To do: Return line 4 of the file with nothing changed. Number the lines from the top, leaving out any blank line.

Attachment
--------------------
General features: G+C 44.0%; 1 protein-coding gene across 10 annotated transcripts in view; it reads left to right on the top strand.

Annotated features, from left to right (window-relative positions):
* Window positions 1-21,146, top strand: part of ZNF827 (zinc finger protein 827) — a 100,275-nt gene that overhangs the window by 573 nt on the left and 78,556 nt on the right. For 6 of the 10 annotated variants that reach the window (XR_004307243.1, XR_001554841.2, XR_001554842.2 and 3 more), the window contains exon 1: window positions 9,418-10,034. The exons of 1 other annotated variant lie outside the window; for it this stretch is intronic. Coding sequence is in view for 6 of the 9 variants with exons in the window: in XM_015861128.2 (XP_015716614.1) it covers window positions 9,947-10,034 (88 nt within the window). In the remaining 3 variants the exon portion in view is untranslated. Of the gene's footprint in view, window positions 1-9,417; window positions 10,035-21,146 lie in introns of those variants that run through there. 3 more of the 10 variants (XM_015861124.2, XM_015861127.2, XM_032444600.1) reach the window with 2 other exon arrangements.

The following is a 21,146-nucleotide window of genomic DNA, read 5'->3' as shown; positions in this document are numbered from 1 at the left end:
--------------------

The following is a 21,146-nucleotide window of genomic DNA, read 5'->3' as shown; positions in this document are numbered from 1 at the left end: